Anonymous bank accounts are actually anonymous, and once cash goes into one, it is indistinguishable from any other cash. (Obviously that's great for money-laundering, so it's hard to get cash from an anonymous account into banking systems in places that have anti-money-laundering regs - just as it is when trying to cash-out bitcoins.)
If you engage in nefarious activities and receive a large wodge of cash, you may face questions about where the large wodge of cash came from. If you do the same but with bitcoins, they'll _know_ where it came from, and that it was from a criminal. Now they want to know why you've received a large wodge of cash from a gangster. It's not going to go _better_ for you that way...
If you're dealing with gangsters, I think you have bigger problems than using crypto.
And if you are truly engaging in "nefarious activities", you use a wallet that isn't connected to any company or institution and does not have any personal transactions in it, and use a mixing service or two before you make your withdrawal into fiat.
If privacy is a concern, here are some links about Monero I think you should read:
Maybe you like privacy? Or maybe you are a criminal of the type that asks for democracy in a country which doesn't like when people do that. Various reasons for wanting privacy in financial transactions exist which aren't just committing crimes. A lot of them aren't allowed under the current system to make committing those crimes more difficult, but they do exist. You can easily argue that they are insufficient reasons to have anonymous transactions and shouldn't be permitted, but you'll need to recognize what they are first.
Or a forest fire. Or someone goes to town with Agent Orange.
“So in order to obviate this problem,” he continued, “and effectively revaluate the leaf, we are about to embark on a massive defoliation campaign, and ... er, burn down all the forests. I think you’ll all agree that’s a sensible move under the circumstances.”
Really, it's all just fiat currency. Gold only has "value" because we all think it does.
Nope. Gold has always and will always have a relatively high value because it looks pretty and is easily worked with basic hand tools into pretty jewelery, and has a low enough melting point that it's feasible to melt in a pot over a coal fire with some bellows.
If gold suddenly lost 100% of it's value overnight then the value would spring back up as soon as crafters started buying it up en masse to make jewelry. And that's before you even start to consider it's rather good electrical properties.
If twitcoins lose 100% of their value then they are going to remain worthless because they are inherently worthless. The current expansion in value likely largely represents people buying them as ransom payments for criminals demanding payment via that method as they are one of the best ways of doing money laundering to avoid getting caught.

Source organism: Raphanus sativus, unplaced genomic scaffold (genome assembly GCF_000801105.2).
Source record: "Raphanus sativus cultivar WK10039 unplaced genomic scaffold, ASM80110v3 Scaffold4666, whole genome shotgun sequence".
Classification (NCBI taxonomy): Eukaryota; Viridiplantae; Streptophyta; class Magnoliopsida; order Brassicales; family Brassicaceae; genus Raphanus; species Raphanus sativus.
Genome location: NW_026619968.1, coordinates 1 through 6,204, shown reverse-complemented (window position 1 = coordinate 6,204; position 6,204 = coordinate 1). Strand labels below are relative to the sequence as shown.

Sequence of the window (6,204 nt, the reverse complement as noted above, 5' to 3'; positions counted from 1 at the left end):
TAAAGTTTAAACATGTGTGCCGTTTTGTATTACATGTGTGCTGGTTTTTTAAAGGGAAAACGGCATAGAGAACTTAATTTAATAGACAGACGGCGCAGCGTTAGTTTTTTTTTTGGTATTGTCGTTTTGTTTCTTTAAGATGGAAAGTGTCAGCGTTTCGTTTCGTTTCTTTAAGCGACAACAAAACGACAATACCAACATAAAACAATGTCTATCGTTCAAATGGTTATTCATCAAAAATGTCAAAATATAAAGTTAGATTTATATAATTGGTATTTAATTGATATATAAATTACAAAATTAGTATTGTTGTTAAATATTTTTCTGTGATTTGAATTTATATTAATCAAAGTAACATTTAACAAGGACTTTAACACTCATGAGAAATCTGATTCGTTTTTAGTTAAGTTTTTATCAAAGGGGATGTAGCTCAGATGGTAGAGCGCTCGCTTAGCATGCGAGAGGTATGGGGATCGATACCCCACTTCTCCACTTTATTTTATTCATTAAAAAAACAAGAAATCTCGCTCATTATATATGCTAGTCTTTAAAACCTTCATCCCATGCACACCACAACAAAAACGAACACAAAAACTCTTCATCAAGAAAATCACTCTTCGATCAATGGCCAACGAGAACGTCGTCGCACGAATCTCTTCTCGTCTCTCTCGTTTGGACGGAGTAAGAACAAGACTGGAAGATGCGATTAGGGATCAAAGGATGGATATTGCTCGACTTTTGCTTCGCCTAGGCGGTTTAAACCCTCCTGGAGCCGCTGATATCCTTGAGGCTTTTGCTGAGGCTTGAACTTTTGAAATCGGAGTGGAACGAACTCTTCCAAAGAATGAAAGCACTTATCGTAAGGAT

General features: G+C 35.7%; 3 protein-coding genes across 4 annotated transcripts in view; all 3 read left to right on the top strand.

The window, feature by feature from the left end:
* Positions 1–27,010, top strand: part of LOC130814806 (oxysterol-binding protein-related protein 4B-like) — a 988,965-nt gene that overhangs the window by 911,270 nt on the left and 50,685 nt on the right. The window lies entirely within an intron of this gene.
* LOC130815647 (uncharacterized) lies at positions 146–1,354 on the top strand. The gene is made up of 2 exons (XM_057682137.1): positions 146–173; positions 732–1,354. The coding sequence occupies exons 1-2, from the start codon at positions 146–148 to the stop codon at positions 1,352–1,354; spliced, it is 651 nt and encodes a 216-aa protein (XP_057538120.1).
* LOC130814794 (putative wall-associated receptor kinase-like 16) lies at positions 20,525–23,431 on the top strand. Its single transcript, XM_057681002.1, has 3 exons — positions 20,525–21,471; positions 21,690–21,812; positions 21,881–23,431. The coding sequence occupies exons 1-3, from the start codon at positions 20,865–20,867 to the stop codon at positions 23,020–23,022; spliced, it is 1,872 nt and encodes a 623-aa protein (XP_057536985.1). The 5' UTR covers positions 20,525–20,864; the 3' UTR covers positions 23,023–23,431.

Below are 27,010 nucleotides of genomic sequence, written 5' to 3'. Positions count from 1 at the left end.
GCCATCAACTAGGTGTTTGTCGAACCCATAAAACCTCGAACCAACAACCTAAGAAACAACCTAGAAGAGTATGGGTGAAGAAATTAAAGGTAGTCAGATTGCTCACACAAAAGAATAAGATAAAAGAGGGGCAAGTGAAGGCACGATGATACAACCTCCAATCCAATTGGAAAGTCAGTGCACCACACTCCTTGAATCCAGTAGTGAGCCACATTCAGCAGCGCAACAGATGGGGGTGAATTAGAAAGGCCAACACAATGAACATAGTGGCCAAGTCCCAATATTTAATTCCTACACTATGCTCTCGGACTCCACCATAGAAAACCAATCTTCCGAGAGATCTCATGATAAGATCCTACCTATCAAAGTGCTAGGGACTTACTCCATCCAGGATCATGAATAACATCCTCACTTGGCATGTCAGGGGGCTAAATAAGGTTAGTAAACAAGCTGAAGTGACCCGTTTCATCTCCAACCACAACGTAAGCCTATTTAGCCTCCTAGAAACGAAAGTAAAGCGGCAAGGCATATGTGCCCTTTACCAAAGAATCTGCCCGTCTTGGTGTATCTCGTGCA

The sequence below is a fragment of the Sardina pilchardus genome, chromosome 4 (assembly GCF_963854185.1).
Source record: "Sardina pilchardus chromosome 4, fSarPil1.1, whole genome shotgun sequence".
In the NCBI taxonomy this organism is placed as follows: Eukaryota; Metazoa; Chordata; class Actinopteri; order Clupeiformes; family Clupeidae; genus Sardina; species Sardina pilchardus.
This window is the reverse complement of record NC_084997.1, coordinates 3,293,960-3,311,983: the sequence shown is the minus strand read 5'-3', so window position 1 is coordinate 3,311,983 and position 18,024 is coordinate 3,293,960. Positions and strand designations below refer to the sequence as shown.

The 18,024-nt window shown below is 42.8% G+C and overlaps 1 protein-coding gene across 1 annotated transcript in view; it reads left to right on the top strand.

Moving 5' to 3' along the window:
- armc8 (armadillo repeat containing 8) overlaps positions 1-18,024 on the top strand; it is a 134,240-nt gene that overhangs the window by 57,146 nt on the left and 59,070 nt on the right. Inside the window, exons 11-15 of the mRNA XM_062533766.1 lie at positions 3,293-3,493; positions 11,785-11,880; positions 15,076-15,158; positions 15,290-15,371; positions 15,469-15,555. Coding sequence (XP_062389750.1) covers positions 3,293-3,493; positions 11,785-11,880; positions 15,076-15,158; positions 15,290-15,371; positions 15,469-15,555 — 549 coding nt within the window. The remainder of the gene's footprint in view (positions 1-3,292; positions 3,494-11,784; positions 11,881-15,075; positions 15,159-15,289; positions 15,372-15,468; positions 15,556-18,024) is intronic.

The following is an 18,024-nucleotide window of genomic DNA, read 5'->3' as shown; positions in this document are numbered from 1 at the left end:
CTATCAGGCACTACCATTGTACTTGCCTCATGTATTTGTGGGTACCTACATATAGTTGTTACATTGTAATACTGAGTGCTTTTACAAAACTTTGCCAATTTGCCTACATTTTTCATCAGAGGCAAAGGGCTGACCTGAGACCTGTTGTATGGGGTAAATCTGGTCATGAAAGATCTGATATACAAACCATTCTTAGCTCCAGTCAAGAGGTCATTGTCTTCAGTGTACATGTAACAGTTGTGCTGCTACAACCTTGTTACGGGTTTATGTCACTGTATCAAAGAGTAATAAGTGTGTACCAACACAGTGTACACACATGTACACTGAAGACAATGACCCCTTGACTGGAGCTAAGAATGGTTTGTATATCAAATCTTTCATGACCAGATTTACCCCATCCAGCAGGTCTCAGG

"Nope. Gold has always and will always have a relatively high value because [...]"
I disagree. It will continue to hold value because it is rare and that's it. Most of the gold currently available is stored in vaults where it can be bought or sold without ever leaving the vault. Most which does leave the vault goes to another one. The amount of gold in use for electronics or jewelry is dwarfed by that held in reserve by central banks and private investors. Also, some of the jewelry using gold has included more or purer forms of gold just so they are worth more financially, usually so the jeweler can charge a higher profit margin on the piece.
If a magic switch were thrown and all those using gold to store value decided it was worthless for that purpose, the price of gold would drop precipitously. It would continue to hold value, just as many other metals hold value, for its industrial and artistic uses, but that would be significantly lower. It would, for example, be a long time before gold mines started up again if ever. It is of course possible that, with gold being cheap enough to use a lot of it in industrial areas, new use cases would be developed causing more demand for it, but that cannot be guaranteed.
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Gold's value is determined by market consensus that is largely unrelated to its alternative applications. The same attributes that may be considered strengths of gold are simultaneously weaknesses because it is a physical asset that must be physically handled and stored. Crypto has a different set of handling costs. As a currency and a store of value, they are essentially similar.
"Gold only has "value" because we all think it does"
no, gold has value because thousands of years of human experience has shown that it has. That's observable science. The fact that you don't understand it doesn't mean it doesn't exist.
AND, what's more, it has even a material value: it's the best electrical conductor, it's the best material to coat contacts with, and thus, in today's electronics world, if you don't have gold you cannot make electronic devices and thus you're a Neanderthal ... oups, I should've left you in the dark.